Are Firms Keeping Up With eDiscovery Training?

Investment in eDiscovery without regular and effective training can have negative implications for the results you achieve.

According to recent research, many highly regulated firms such as those in the finance and pharmaceutical sectors fall short when it comes to the provision of eDiscovery training. In many cases, eDiscovery teams have resorted to taking training into their own hands. Quite why this trend exists is not entirely clear. But it could be the result of a lack of focus on granular processes in some organisations by in-house legal departments.

Why is eDiscovery training so important?

To ensure electronic evidence remains legally defensible

The process of searching, organising, reviewing, and analysing ESI is technically and legally complex, and critical to litigation success. Despite its importance, many organisations, still fail to invest in dedicated staff to carry out the eDiscovery process, and hence it is often paralegal and legal executives who are placed in charge of implementing such projects.  Without proper training, they may lack the skills needed to carry out the process in a legally defensible manner. For example, due to lack of training, users may fail to understand the importance of preserving metadata, which in itself can be vital to the preservation of evidence.  Simply by opening a document, or moving it to another location, metadata can be altered and rendered useless.

Maturity requires expertise

As is illustrated by the EDRM maturity model, organisations undertaking eDiscovery can vary from chaotic to integrated and organised. One of the core criteria on which maturity is assessed is expertise; the extent to which the organisation has legal and IT proficiency capable of undertaking eDiscovery projects. Another is the focus; is the organisation just ‘getting it done’ or is there a highly organised and joined-up approach? Ultimately eDiscovery training can boost both measures, by minimising the need to use ‘trial and error’ and learn the bad practice from the outset, which can then be difficult to unlearn. By understanding the EDRM process and the core principles of eDiscovery at all levels, staff can ensure they can play a part in building the organisation’s maturity from day one.

Importance of testing your results

One of the fundamental aspects of effective eDiscovery is the need to identify search terms which will elicit the essential results. This can require the use of complex searches and logic, to filter out results which are not relevant and include those that are. Testing is then needed to ensure that the final terms are valid. As such, staff undertaking eDiscovery projects need to understand how to construct searches and test the results, to ensure the best possible outcomes are achieved.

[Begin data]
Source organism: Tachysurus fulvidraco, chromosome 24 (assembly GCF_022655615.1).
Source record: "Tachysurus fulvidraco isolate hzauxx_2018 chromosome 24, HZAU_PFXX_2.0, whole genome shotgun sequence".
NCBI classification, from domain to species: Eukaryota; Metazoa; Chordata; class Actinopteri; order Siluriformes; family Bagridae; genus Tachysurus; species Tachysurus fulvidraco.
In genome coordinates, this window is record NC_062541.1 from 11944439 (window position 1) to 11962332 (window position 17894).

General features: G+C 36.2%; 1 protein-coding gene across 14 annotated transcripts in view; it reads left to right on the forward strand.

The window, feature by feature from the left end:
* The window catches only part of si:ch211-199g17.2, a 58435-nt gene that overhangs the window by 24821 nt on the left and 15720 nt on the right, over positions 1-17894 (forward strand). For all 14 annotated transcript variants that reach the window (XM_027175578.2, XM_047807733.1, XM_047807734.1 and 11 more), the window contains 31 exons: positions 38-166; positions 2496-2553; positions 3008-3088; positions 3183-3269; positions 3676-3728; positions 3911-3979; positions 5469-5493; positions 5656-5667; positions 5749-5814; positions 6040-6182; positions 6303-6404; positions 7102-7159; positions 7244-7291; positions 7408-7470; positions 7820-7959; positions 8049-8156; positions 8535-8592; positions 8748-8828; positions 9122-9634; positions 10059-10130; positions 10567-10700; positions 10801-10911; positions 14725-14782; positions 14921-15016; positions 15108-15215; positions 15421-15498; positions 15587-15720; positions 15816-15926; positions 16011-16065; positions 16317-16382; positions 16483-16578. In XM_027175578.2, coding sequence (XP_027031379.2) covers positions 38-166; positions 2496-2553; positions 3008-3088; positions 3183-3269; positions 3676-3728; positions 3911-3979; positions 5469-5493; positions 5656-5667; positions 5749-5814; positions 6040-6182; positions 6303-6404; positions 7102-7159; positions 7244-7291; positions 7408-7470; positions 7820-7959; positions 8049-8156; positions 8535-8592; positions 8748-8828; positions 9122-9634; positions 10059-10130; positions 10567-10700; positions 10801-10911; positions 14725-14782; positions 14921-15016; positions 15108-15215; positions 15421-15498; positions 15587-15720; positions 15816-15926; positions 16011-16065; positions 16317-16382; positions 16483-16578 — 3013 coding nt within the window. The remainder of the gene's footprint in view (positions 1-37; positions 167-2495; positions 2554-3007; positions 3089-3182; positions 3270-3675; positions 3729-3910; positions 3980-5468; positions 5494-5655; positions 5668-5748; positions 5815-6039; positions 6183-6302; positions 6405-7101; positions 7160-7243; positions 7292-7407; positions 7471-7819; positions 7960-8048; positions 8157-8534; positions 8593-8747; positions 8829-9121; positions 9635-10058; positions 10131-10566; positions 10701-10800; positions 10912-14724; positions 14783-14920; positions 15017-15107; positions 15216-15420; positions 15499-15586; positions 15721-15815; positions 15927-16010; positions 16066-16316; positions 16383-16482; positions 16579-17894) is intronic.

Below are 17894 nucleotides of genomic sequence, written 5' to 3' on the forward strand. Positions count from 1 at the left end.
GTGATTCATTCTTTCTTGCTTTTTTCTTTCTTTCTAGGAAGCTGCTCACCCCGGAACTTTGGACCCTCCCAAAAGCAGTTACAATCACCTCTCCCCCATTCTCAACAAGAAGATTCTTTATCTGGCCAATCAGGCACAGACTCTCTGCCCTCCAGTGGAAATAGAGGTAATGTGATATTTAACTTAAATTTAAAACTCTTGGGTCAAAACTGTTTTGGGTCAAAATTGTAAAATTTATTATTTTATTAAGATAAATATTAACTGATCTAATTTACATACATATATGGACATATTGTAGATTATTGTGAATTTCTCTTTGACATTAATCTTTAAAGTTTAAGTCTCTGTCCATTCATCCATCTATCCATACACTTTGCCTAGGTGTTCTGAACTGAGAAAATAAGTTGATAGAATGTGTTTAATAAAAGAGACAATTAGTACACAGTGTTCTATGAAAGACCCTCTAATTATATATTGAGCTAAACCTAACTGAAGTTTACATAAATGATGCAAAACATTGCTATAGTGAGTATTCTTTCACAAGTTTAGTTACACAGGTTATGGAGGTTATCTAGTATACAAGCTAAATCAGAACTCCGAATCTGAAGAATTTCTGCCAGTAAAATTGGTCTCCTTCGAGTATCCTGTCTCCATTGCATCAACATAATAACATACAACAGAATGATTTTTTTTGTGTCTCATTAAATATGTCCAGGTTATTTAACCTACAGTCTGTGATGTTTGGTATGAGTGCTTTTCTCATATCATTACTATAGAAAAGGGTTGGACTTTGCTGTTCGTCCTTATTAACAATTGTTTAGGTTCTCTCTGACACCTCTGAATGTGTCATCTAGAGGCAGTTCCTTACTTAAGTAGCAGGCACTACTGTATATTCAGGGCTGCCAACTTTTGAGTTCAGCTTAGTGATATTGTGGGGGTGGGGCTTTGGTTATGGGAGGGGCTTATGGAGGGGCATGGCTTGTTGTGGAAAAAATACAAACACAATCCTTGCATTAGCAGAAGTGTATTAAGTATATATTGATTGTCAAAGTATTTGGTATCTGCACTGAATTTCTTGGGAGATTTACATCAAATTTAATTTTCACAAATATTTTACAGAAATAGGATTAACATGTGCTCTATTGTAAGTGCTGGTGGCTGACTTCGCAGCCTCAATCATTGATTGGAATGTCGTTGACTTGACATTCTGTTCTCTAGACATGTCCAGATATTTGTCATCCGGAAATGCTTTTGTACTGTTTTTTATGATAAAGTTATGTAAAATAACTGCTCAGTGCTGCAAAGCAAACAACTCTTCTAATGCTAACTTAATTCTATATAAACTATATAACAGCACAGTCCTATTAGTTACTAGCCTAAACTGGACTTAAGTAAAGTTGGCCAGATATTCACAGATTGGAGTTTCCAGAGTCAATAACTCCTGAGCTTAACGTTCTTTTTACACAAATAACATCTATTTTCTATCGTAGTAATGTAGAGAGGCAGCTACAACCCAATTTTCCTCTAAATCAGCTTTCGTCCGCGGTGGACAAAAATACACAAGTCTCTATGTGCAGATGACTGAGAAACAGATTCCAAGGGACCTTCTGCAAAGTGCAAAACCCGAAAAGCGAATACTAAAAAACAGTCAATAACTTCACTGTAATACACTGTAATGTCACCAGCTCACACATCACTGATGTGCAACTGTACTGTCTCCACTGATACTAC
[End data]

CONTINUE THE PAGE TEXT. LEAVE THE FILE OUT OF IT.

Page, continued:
eDiscovery software solutions vary considerably

While the EDRM may be universally applicable in eDiscovery, staff members will require training on the specific software used by your organisation. Each software package varies in terms of the user interface layout, the terminology used, complexity, and tools available, among many other factors. Because a member of staff has experience of using Relativity (for example) in a previous organisation, doesn’t mean they will automatically know how to use any other solution. Some solutions are locally installed, whereas others are cloud-based, which itself can pose new challenges to the user. To this end, we recommend ensuring that users of eDiscovery software receive training which is specific to the product being used, and ideally in accordance with how it is implemented and used within your organisation, for maximum effect.

How can eDiscovery training be delivered?

Training courses are available from eDiscovery software vendors, consultancy firms, and specialist corporate training businesses.

But before proceeding with a programme of eDiscovery training, the needs of your business should be considered from several angles:

  • Who are the main user types? – i.e. end-users such as legal investigators and IT administrators
  • The level of existing in-house skills – this will help determine if you need to use outside trainers or if you can rely on existing team members
  • The number of staff to be trained – if the number is very low, you may consider sending them to an external training course (which will also reduce the cost). If the number is higher, you may hire a specialist trainer.
  • Do you have the necessary equipment on which to train staff?
  • Do you have in-house eDiscovery processes which are specific to your organisation – if so, you will need to ensure the training provided takes any nuances in the way your organisation runs eDiscovery projects into account?

Whether you elect to use external or internal training resources, you also need to consider how to ensure that the training provided is kept up to date and reflects any new processes and procedures you have implemented.

Final words

It cannot be overstated how important regular and effective training is in the application of eDiscovery for any organisation. Training will ensure several benefits are realised; the eDiscovery process will be completed sooner, in a legally defensible manner, the method will be consistent for all litigation projects, and a higher level of relevant disclosure will be achieved.

Lineal is a global leader in eDiscovery.  To find out more about our services, please call us on +44 (0)20 7940 4799 or email